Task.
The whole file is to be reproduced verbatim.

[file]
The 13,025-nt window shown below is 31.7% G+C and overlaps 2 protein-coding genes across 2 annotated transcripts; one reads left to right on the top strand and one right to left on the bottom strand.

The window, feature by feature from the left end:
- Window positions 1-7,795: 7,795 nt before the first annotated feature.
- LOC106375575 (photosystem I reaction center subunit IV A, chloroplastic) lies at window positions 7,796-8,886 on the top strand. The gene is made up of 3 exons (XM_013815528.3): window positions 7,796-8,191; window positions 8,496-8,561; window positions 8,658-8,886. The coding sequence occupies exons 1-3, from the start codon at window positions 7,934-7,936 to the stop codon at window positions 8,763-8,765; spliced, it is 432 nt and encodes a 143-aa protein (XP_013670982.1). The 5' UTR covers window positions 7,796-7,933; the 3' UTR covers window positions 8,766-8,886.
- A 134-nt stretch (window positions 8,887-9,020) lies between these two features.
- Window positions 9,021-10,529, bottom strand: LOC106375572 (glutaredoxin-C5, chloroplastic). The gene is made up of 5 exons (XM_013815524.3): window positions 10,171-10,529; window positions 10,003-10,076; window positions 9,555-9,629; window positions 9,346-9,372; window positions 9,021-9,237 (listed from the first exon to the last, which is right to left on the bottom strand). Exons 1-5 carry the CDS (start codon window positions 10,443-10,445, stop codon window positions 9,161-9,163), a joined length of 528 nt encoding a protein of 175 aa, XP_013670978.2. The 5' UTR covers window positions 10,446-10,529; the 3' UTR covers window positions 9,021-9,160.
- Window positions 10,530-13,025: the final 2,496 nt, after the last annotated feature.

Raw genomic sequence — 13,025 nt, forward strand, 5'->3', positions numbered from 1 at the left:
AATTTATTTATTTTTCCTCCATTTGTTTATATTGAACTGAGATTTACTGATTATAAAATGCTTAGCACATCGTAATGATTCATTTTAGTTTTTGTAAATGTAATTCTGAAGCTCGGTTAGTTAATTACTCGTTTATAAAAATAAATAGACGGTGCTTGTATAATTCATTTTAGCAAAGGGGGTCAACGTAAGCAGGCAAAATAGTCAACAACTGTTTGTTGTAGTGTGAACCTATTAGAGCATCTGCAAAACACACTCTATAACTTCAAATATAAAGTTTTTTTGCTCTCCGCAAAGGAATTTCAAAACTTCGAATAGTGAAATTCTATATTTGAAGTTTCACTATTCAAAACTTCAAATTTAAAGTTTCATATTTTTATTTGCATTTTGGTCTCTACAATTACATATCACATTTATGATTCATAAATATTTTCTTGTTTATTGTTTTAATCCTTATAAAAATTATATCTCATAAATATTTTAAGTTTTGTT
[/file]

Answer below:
The 13,025-nt window shown below is 31.7% G+C and overlaps 2 protein-coding genes across 2 annotated transcripts; one reads left to right on the top strand and one right to left on the bottom strand.

The window, feature by feature from the left end:
- Window positions 1-7,795: 7,795 nt before the first annotated feature.
- LOC106375575 (photosystem I reaction center subunit IV A, chloroplastic) lies at window positions 7,796-8,886 on the top strand. The gene is made up of 3 exons (XM_013815528.3): window positions 7,796-8,191; window positions 8,496-8,561; window positions 8,658-8,886. The coding sequence occupies exons 1-3, from the start codon at window positions 7,934-7,936 to the stop codon at window positions 8,763-8,765; spliced, it is 432 nt and encodes a 143-aa protein (XP_013670982.1). The 5' UTR covers window positions 7,796-7,933; the 3' UTR covers window positions 8,766-8,886.
- A 134-nt stretch (window positions 8,887-9,020) lies between these two features.
- Window positions 9,021-10,529, bottom strand: LOC106375572 (glutaredoxin-C5, chloroplastic). The gene is made up of 5 exons (XM_013815524.3): window positions 10,171-10,529; window positions 10,003-10,076; window positions 9,555-9,629; window positions 9,346-9,372; window positions 9,021-9,237 (listed from the first exon to the last, which is right to left on the bottom strand). Exons 1-5 carry the CDS (start codon window positions 10,443-10,445, stop codon window positions 9,161-9,163), a joined length of 528 nt encoding a protein of 175 aa, XP_013670978.2. The 5' UTR covers window positions 10,446-10,529; the 3' UTR covers window positions 9,021-9,160.
- Window positions 10,530-13,025: the final 2,496 nt, after the last annotated feature.

Raw genomic sequence — 13,025 nt, forward strand, 5'->3', positions numbered from 1 at the left:
AATTTATTTATTTTTCCTCCATTTGTTTATATTGAACTGAGATTTACTGATTATAAAATGCTTAGCACATCGTAATGATTCATTTTAGTTTTTGTAAATGTAATTCTGAAGCTCGGTTAGTTAATTACTCGTTTATAAAAATAAATAGACGGTGCTTGTATAATTCATTTTAGCAAAGGGGGTCAACGTAAGCAGGCAAAATAGTCAACAACTGTTTGTTGTAGTGTGAACCTATTAGAGCATCTGCAAAACACACTCTATAACTTCAAATATAAAGTTTTTTTGCTCTCCGCAAAGGAATTTCAAAACTTCGAATAGTGAAATTCTATATTTGAAGTTTCACTATTCAAAACTTCAAATTTAAAGTTTCATATTTTTATTTGCATTTTGGTCTCTACAATTACATATCACATTTATGATTCATAAATATTTTCTTGTTTATTGTTTTAATCCTTATAAAAATTATATCTCATAAATATTTTAAGTTTTGTT